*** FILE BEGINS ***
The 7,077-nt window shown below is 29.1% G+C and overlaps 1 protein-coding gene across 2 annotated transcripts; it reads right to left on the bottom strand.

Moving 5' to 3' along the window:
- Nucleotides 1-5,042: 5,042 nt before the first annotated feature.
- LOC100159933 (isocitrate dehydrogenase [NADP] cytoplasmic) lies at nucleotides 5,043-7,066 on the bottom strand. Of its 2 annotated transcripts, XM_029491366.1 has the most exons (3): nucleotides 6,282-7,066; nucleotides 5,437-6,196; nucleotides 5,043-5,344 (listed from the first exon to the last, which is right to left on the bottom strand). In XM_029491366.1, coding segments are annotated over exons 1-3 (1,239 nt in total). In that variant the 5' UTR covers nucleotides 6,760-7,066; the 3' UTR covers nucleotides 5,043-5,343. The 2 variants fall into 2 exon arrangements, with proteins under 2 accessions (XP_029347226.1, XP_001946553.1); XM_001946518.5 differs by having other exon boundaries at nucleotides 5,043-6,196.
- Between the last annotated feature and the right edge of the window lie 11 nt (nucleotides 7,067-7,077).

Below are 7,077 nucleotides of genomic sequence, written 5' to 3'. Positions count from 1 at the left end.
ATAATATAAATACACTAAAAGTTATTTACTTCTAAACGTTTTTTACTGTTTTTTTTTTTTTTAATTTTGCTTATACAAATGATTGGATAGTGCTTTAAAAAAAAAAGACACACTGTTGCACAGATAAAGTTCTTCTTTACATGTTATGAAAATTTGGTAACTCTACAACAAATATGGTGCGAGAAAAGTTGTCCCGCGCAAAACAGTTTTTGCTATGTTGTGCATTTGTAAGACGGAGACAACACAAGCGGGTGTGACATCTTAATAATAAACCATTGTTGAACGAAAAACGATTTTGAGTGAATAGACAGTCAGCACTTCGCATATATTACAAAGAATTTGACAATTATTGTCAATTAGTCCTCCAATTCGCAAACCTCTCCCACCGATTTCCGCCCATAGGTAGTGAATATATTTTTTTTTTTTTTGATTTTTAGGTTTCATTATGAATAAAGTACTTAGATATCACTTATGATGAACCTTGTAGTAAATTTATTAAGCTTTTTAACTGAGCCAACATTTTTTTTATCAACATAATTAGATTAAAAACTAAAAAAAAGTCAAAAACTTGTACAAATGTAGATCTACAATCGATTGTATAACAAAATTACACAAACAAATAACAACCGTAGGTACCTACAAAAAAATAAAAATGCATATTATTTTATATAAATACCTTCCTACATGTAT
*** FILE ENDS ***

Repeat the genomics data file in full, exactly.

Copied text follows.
The 7,077-nt window shown below is 29.1% G+C and overlaps 1 protein-coding gene across 2 annotated transcripts; it reads right to left on the bottom strand.

Moving 5' to 3' along the window:
- Nucleotides 1-5,042: 5,042 nt before the first annotated feature.
- LOC100159933 (isocitrate dehydrogenase [NADP] cytoplasmic) lies at nucleotides 5,043-7,066 on the bottom strand. Of its 2 annotated transcripts, XM_029491366.1 has the most exons (3): nucleotides 6,282-7,066; nucleotides 5,437-6,196; nucleotides 5,043-5,344 (listed from the first exon to the last, which is right to left on the bottom strand). In XM_029491366.1, coding segments are annotated over exons 1-3 (1,239 nt in total). In that variant the 5' UTR covers nucleotides 6,760-7,066; the 3' UTR covers nucleotides 5,043-5,343. The 2 variants fall into 2 exon arrangements, with proteins under 2 accessions (XP_029347226.1, XP_001946553.1); XM_001946518.5 differs by having other exon boundaries at nucleotides 5,043-6,196.
- Between the last annotated feature and the right edge of the window lie 11 nt (nucleotides 7,067-7,077).

Below are 7,077 nucleotides of genomic sequence, written 5' to 3'. Positions count from 1 at the left end.
ATAATATAAATACACTAAAAGTTATTTACTTCTAAACGTTTTTTACTGTTTTTTTTTTTTTTAATTTTGCTTATACAAATGATTGGATAGTGCTTTAAAAAAAAAAGACACACTGTTGCACAGATAAAGTTCTTCTTTACATGTTATGAAAATTTGGTAACTCTACAACAAATATGGTGCGAGAAAAGTTGTCCCGCGCAAAACAGTTTTTGCTATGTTGTGCATTTGTAAGACGGAGACAACACAAGCGGGTGTGACATCTTAATAATAAACCATTGTTGAACGAAAAACGATTTTGAGTGAATAGACAGTCAGCACTTCGCATATATTACAAAGAATTTGACAATTATTGTCAATTAGTCCTCCAATTCGCAAACCTCTCCCACCGATTTCCGCCCATAGGTAGTGAATATATTTTTTTTTTTTTTGATTTTTAGGTTTCATTATGAATAAAGTACTTAGATATCACTTATGATGAACCTTGTAGTAAATTTATTAAGCTTTTTAACTGAGCCAACATTTTTTTTATCAACATAATTAGATTAAAAACTAAAAAAAAGTCAAAAACTTGTACAAATGTAGATCTACAATCGATTGTATAACAAAATTACACAAACAAATAACAACCGTAGGTACCTACAAAAAAATAAAAATGCATATTATTTTATATAAATACCTTCCTACATGTAT